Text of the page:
Camellias are a very popular winter- and spring-flowering shrub, offering splashes of colour at a time when few flowers are in bloom.
They were first found in Asia (east & south), and are revered from the Himalayas to Japan and over to Indonesia. There are some 100–250 recorded species. Linnaeus named the genus after the Czech Jesuit botanist George Joseph Kamel.
Camellia has no fragrance ?
Loved for their masses of superb blooms and their lush, evergreen foliage, Camellias are, beyond question, a standout amongst the most alluring plants to develop.
Blossoming for a considerable length of time during autumn to spring (depending the variety and climate), they delight us with their stunning flowers in a variety of shapes and colours, at a time of the year when our gardens lack in colour.
Leaves of the Camellia Sinensis blooms are used to make the finest tea and Camellia Sasanqua is equally used to make in Japan.
By pressing the seeds of Camellia Oleifera and Camellia Japonica a sweet seasoning and cooking oil is produced, which a popular oil for cooking in Southern China.
Hence, it is surprising that an oil extracted from Camellia does not produce a pleasant perfume oil for use in fragrances. All scents with camellia are essentially ‘fantasy notes’ build around the beauty of camellia as a concept rather than its fragrance.
There are exceptions though and here are the three most common fragrant varieties:
- Camellia Lutchuensis: the most scented species. Early in the 1960s, breeders created varieties that incorporated its fragrances leading to a number of hybrids that treat our senses with colour and perfume. The weakness of these is that they have less blooms and evergreen leaves.
- Camellia Sasanquas: has some fragrance and blooms in the autumn (single and double blooms). Sadly, the flowers only last a few days.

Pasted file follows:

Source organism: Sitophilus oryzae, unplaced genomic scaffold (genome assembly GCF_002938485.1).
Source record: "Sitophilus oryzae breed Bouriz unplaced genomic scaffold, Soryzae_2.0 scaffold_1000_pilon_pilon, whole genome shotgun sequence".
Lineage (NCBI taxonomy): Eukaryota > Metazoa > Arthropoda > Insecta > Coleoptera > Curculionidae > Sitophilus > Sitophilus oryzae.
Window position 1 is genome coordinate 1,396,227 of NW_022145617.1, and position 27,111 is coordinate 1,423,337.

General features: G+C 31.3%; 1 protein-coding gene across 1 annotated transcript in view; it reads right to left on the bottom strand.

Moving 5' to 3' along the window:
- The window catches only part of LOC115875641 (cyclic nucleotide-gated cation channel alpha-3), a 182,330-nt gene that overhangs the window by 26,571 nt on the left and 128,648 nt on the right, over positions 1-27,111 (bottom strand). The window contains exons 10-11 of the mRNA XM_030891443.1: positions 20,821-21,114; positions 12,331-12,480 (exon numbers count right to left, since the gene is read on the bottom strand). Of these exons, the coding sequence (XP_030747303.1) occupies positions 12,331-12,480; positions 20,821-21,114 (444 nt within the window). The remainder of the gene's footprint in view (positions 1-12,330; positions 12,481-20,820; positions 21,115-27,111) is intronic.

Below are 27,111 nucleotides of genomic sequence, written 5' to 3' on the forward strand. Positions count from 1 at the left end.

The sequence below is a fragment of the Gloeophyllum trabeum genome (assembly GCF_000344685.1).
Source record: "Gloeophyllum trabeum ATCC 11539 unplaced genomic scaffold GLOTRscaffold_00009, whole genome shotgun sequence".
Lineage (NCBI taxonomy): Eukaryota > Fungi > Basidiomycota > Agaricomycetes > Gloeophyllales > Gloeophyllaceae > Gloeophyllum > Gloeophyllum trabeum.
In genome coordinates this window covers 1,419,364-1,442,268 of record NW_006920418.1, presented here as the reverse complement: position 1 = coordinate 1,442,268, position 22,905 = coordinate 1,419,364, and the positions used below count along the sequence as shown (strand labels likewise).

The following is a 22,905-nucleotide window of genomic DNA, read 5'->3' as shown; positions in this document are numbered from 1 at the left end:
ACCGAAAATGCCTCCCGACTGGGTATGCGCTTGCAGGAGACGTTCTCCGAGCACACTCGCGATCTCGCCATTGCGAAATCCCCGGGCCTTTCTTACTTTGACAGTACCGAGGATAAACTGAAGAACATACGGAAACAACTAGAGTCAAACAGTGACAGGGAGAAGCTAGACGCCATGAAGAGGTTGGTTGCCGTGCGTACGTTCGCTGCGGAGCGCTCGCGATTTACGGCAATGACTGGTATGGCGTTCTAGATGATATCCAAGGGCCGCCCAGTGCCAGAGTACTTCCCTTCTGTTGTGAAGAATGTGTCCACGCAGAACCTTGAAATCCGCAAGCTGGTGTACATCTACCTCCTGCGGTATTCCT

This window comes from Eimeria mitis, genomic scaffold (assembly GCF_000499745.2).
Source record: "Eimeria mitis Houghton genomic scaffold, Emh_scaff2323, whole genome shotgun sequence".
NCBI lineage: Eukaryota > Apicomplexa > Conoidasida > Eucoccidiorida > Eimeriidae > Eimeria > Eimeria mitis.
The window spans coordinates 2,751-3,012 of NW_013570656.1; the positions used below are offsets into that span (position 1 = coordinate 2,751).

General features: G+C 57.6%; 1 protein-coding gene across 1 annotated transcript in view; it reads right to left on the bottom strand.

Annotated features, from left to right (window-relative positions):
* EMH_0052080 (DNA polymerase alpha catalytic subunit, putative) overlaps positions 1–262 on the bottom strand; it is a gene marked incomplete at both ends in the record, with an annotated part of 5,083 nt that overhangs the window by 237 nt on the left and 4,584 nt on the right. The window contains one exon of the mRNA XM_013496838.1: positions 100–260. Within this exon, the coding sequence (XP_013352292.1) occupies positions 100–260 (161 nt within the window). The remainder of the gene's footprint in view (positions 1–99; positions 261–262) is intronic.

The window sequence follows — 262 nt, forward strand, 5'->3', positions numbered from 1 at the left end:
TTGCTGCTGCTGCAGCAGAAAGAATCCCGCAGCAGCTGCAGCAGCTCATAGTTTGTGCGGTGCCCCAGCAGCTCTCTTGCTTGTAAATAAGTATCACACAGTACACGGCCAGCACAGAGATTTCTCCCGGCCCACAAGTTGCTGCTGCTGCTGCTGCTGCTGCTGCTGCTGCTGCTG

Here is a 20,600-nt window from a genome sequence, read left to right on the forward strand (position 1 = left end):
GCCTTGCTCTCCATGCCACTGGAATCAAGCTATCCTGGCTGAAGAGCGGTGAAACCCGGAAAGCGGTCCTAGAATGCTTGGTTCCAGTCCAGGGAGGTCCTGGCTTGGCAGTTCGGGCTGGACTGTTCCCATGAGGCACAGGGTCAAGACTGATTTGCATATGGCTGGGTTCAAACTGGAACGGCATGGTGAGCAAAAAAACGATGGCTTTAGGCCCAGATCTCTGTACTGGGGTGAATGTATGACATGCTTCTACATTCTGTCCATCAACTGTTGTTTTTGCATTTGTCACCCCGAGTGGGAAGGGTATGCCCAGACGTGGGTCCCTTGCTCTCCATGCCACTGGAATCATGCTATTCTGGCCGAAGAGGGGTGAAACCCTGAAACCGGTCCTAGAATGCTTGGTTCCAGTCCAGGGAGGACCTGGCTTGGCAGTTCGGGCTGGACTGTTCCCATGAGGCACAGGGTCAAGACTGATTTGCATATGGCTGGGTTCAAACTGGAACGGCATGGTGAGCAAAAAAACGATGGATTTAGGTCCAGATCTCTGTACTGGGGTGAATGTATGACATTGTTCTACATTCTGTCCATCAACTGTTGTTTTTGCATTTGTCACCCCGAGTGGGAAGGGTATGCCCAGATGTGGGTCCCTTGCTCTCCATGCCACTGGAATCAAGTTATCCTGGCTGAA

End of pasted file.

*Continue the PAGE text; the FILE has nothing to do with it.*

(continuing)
- Camellia Japonica: a variety of cultivars also have a scent.
Here in London, blooming camellias can be admired at various times throughout the year in the following places:
- Chiswick House
- Great Windsor Park & Savill Gardens
At Chiswick House one can admire a collection of camellias which is widely regarded as one of the finest. In the restored conservatory is the oldest collection of camellias in Britain in a variety of colours: white, pink, red and striped.
The collection includes 33 different varieties, amongst which are some of the earliest varieties brought to Britain in 1828. One of these varieties is the unique camellia ‘Middlemist’s Red’, originally introduced to Britain in 1804 from China by John Middlemist, a botanist from Shepherds Bush in London. It is one of only two in the world.
Great Windsor Park & Savill Gardens
During Spring both gardens, Windsor Park & Savill Gardens, show their best side with beautiful, colourful displays of rhododendrons, camellias and magnolias.
In July, a rare Chinese tree (Cladrastis Sinensis) within the New Camellia Garden, produces white-pink flowers. The New Camellia Garden is located within Great Windsor Park, close to Virginia Water lake.
When autumn turns to winter, the early blooming camellias are a delight with their bright flowers.